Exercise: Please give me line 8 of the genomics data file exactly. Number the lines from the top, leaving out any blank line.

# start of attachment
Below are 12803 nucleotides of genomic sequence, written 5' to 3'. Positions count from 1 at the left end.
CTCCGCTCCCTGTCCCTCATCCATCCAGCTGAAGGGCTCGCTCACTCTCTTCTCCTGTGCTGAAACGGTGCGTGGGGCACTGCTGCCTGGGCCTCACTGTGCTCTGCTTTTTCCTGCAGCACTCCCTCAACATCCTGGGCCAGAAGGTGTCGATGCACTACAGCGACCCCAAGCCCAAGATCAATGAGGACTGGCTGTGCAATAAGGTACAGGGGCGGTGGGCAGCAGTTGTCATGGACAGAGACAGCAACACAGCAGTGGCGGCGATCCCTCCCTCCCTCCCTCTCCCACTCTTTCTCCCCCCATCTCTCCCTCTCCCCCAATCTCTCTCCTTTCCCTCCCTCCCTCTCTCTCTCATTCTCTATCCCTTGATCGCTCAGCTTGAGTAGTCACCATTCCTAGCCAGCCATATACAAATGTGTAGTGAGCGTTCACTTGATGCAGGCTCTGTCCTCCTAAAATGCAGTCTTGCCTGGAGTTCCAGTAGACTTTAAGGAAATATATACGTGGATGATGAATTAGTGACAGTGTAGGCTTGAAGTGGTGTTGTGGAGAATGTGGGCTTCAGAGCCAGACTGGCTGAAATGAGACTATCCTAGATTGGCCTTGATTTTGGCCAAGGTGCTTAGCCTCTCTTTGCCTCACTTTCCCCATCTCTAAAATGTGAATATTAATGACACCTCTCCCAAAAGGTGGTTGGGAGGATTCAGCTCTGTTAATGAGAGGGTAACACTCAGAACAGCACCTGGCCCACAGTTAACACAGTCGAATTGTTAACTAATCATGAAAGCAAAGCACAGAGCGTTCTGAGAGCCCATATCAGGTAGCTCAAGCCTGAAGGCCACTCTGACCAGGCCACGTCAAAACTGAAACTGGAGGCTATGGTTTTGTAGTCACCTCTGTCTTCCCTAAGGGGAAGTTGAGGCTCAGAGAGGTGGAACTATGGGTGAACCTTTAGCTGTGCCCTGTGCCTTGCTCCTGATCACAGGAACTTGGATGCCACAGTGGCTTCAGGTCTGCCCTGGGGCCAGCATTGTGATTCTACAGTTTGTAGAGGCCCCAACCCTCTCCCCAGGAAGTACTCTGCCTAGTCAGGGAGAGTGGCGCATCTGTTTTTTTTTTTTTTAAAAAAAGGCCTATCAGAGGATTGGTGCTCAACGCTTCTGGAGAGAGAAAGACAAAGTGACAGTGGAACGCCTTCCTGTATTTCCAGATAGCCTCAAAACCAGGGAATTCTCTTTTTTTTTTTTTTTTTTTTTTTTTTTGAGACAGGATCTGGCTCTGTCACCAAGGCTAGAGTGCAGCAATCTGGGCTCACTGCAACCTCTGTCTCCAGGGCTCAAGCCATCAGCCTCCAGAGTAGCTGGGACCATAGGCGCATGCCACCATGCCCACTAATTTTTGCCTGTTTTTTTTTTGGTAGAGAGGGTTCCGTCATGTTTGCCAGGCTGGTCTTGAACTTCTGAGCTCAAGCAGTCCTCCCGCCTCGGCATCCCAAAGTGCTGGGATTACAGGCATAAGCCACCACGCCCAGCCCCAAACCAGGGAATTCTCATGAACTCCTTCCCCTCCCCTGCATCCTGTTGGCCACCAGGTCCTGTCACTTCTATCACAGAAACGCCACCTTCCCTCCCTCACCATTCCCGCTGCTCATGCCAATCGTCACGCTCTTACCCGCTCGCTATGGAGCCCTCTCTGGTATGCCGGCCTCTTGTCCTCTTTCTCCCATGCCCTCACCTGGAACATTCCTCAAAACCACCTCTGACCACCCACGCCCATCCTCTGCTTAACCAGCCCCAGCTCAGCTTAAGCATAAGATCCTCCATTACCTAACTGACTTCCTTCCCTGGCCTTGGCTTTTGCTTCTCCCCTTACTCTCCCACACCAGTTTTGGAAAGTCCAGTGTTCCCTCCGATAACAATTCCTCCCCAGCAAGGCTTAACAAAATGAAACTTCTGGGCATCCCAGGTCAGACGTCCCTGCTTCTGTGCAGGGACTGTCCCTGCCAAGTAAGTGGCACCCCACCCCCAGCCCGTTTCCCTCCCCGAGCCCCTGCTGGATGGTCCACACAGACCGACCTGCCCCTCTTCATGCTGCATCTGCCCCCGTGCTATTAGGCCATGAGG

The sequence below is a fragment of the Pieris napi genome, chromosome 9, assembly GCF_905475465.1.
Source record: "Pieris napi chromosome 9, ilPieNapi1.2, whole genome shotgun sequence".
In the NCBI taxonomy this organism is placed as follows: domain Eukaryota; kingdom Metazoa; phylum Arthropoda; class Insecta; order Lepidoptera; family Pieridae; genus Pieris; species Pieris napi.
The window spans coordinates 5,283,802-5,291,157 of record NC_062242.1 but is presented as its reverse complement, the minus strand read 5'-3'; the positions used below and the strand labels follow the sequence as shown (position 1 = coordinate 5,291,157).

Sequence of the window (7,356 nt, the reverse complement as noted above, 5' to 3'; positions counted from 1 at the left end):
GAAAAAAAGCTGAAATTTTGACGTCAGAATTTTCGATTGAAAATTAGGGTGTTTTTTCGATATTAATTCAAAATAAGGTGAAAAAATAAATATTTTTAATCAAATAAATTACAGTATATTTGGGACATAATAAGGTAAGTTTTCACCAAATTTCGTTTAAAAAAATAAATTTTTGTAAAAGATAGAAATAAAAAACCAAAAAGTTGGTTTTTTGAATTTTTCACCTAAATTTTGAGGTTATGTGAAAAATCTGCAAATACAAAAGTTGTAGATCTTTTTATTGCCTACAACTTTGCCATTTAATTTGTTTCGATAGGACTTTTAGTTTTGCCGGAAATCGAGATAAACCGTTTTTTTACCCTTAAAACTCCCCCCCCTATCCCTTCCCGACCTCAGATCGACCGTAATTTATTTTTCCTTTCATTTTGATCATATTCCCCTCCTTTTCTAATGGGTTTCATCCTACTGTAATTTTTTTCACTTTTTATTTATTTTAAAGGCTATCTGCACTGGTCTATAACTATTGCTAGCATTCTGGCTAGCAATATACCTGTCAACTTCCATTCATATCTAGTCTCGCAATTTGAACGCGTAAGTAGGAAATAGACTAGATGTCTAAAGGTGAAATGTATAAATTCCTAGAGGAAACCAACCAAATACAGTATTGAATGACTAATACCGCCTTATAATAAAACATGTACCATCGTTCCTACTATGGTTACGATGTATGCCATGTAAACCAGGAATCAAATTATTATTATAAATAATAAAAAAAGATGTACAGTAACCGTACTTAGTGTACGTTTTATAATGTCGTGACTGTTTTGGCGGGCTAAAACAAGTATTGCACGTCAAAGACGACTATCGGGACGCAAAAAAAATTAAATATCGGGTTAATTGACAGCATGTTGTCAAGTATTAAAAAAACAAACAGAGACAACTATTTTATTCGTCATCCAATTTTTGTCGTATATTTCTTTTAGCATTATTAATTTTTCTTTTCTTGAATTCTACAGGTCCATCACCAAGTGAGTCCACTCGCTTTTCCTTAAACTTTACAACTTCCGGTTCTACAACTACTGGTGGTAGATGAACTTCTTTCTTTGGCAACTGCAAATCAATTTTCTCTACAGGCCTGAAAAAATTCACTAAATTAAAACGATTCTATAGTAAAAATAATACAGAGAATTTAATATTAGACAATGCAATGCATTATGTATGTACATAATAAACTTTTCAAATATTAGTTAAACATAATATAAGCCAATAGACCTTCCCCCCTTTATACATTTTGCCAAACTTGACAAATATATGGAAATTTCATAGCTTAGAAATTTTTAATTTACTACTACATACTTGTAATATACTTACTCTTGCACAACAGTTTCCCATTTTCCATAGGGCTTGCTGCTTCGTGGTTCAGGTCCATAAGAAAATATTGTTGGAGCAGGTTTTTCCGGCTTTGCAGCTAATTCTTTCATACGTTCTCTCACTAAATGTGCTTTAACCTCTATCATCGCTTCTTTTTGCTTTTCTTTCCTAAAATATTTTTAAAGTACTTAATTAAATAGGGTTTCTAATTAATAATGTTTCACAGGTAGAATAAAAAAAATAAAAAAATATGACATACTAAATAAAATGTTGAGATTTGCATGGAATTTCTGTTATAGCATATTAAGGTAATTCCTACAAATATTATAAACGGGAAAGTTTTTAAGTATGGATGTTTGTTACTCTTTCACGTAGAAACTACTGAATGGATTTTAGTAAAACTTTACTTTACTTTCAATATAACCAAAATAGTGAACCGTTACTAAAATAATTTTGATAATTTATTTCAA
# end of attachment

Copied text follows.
GAAAAAAAGCTGAAATTTTGACGTCAGAATTTTCGATTGAAAATTAGGGTGTTTTTTCGATATTAATTCAAAATAAGGTGAAAAAATAAATATTTTTAATCAAATAAATTACAGTATATTTGGGACATAATAAGGTAAGTTTTCACCAAATTTCGTTTAAAAAAATAAATTTTTGTAAAAGATAGAAATAAAAAACCAAAAAGTTGGTTTTTTGAATTTTTCACCTAAATTTTGAGGTTATGTGAAAAATCTGCAAATACAAAAGTTGTAGATCTTTTTATTGCCTACAACTTTGCCATTTAATTTGTTTCGATAGGACTTTTAGTTTTGCCGGAAATCGAGATAAACCGTTTTTTTACCCTTAAAACTCCCCCCCCTATCCCTTCCCGACCTCAGATCGACCGTAATTTATTTTTCCTTTCATTTTGATCATATTCCCCTCCTTTTCTAATGGGTTTCATCCTACTGTAATTTTTTTCACTTTTTATTTATTTTAAAGGCTATCTGCACTGGTCTATAACTATTGCTAGCATTCTGGCTAGCAATATACCTGTCAACTTCCATTCATATCTAGTCTCGCAATTTGAACGCGTAAGTAGGAAATAGACTAGATGTCTAAAGGTGAAATGTATAAATTCCTAGAGGAAACCAACCAAATACAGTATTGAATGACTAATACCGCCTTATAATAAAACATGTACCATCGTTCCTACTATGGTTACGATGTATGCCATGTAAACCAGGAATCAAATTATTATTATAAATAATAAAAAAAGATGTACAGTAACCGTACTTAGTGTACGTTTTATAATGTCGTGACTGTTTTGGCGGGCTAAAACAAGTATTGCACGTCAAAGACGACTATCGGGACGCAAAAAAAATTAAATATCGGGTTAATTGACAGCATGTTGTCAAGTATTAAAAAAACAAACAGAGACAACTATTTTATTCGTCATCCAATTTTTGTCGTATATTTCTTTTAGCATTATTAATTTTTCTTTTCTTGAATTCTACAGGTCCATCACCAAGTGAGTCCACTCGCTTTTCCTTAAACTTTACAACTTCCGGTTCTACAACTACTGGTGGTAGATGAACTTCTTTCTTTGGCAACTGCAAATCAATTTTCTCTACAGGCCTGAAAAAATTCACTAAATTAAAACGATTCTATAGTAAAAATAATACAGAGAATTTAATATTAGACAATGCAATGCATTATGTATGTACATAATAAACTTTTCAAATATTAGTTAAACATAATATAAGCCAATAGACCTTCCCCCCTTTATACATTTTGCCAAACTTGACAAATATATGGAAATTTCATAGCTTAGAAATTTTTAATTTACTACTACATACTTGTAATATACTTACTCTTGCACAACAGTTTCCCATTTTCCATAGGGCTTGCTGCTTCGTGGTTCAGGTCCATAAGAAAATATTGTTGGAGCAGGTTTTTCCGGCTTTGCAGCTAATTCTTTCATACGTTCTCTCACTAAATGTGCTTTAACCTCTATCATCGCTTCTTTTTGCTTTTCTTTCCTAAAATATTTTTAAAGTACTTAATTAAATAGGGTTTCTAATTAATAATGTTTCACAGGTAGAATAAAAAAAATAAAAAAATATGACATACTAAATAAAATGTTGAGATTTGCATGGAATTTCTGTTATAGCATATTAAGGTAATTCCTACAAATATTATAAACGGGAAAGTTTTTAAGTATGGATGTTTGTTACTCTTTCACGTAGAAACTACTGAATGGATTTTAGTAAAACTTTACTTTACTTTCAATATAACCAAAATAGTGAACCGTTACTAAAATAATTTTGATAATTTATTTCAA